Mr. Cirigliano dismissed Greenpeace’s complaints. “Our position remains that climate change may prove to be significant,” he said, “which is why it’s critical that studies continue, and why, regardless of whether [global warming] is from man-made factors or cyclical factors, we’re working to reduce air emissions.” He said ExxonMobil supports the transparent reporting of carbon-dioxide emissions and has, over the last 25 years, reduced its own such emissions by 200 million metric tons. Mr. Cirigliano also said that the $200 billion firm was investing heavily in new, cleaner technologies. He noted that last year ExxonMobil donated $100 million to Stanford University for research into energy systems which “have the capability of substantially reducing greenhouse emissions”-including the hydrogen fuel cells mentioned in President Bush’s State of the Union address. “While Greenpeace is spending money on fake reports and running around in tiger costumes,” Mr. Cirigliano said, “we have already done more than Greenpeace ever will to reduce emissions.” (Demonstrators dressed as tigers-remember the old Esso mascot?-attempted to disrupt ExxonMobil’s May 28 shareholder meeting.)
Greenpeace research director Kert Davies said that he and his colleagues chose to target ExxonMobil’s leadership and investors for two principle reasons: first, because government regulation seems improbable at this point (“The Bush administration’s policy mirrors ExxonMobil’s,” Mr. Davies said); and second, because in the last two years especially, environmental activists pressuring ExxonMobil on climate change have been joined by a wide array of shareholder groups and economists, such as London’s Claros Consulting, Boston’s Coalition for Environmentally Responsible Economies and Austin’s Campaign ExxonMobil. A few of these organizations provide research to shareholders on proxy-vote issues; others represent pension funds and other major institutional investors. All have turned up the heat on ExxonMobil.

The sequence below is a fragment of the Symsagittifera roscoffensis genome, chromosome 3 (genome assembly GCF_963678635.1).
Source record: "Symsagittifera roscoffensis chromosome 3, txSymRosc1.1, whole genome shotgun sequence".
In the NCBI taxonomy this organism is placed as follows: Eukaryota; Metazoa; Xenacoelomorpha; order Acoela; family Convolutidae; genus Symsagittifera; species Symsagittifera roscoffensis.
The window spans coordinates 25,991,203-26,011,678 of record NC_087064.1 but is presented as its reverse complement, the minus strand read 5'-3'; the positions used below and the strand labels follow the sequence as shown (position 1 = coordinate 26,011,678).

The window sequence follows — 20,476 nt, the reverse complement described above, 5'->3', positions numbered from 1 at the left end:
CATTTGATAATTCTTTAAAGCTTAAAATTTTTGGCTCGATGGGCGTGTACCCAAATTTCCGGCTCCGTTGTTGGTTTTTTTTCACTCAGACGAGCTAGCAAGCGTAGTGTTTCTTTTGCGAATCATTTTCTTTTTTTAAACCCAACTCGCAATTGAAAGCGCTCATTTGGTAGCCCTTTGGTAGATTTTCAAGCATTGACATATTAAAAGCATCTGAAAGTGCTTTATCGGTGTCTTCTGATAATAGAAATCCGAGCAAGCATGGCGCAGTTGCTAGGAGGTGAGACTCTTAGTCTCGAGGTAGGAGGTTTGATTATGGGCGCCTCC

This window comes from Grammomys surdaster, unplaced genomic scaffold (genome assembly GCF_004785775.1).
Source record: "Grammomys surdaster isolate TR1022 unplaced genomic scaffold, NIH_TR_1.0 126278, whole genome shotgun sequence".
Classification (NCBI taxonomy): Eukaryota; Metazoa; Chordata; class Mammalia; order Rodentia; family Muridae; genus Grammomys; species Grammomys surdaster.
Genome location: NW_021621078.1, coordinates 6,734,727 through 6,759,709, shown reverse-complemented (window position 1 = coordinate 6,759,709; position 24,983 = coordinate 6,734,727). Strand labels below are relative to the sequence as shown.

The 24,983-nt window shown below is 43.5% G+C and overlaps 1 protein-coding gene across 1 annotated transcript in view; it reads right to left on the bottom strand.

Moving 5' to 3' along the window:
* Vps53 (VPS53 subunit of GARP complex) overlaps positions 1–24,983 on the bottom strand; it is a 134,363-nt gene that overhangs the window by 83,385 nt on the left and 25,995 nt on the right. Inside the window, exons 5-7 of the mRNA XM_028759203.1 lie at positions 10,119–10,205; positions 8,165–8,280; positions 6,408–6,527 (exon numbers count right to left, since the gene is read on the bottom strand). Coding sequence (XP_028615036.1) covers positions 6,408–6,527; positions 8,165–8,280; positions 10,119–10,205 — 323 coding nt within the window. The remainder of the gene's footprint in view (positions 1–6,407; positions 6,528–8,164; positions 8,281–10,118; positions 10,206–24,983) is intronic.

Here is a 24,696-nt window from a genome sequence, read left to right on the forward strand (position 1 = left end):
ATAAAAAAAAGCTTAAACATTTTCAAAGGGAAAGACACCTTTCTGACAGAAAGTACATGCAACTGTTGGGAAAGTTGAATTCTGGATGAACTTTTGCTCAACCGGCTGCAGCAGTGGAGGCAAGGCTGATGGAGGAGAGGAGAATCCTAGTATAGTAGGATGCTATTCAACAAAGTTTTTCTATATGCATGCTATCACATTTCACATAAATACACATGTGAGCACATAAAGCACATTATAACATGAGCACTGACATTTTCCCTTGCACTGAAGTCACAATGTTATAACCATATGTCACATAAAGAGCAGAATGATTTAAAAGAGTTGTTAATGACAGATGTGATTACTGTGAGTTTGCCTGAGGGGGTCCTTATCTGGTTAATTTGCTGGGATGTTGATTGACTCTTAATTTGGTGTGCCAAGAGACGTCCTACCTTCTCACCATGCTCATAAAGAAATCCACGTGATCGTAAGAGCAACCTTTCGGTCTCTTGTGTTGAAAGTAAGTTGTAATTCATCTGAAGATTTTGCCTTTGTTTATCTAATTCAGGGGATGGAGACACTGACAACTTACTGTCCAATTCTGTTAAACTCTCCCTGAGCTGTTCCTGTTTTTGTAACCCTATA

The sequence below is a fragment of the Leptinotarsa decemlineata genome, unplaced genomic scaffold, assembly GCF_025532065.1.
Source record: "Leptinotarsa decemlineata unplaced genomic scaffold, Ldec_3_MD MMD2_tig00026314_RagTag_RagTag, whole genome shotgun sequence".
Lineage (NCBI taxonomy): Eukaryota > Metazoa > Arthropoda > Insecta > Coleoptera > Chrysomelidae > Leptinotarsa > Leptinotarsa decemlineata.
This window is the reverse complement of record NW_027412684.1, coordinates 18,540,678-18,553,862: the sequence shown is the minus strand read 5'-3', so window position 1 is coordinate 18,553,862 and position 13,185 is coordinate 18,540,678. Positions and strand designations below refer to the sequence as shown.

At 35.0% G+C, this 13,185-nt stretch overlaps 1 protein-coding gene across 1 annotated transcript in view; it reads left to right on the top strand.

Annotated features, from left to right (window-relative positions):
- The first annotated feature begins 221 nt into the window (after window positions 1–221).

“ExxonMobil, to its credit, has been very clear on its strategy regarding climate change,” says Doug Cogan, deputy director of social-issue services at Washington, D.C.’s Investor Responsibility Research Center. “Where it’s gotten into trouble is in its combative stance, and in challenging the science. That’s what has made it a lightning rod.” As a research analyst, Mr. Cogan declines to “take sides,” but allows that he has detected a clear pattern in his scrutiny of the company. Alone among oil’s big four (which also includes British Petroleum, Shell and ChevronTexaco), ExxonMobil and its chief executive continue to seize on obscure opportunities to discredit the consensus view among climate scientists that global warming is in large part caused by human activity, and fossil-fuel combustion in particular.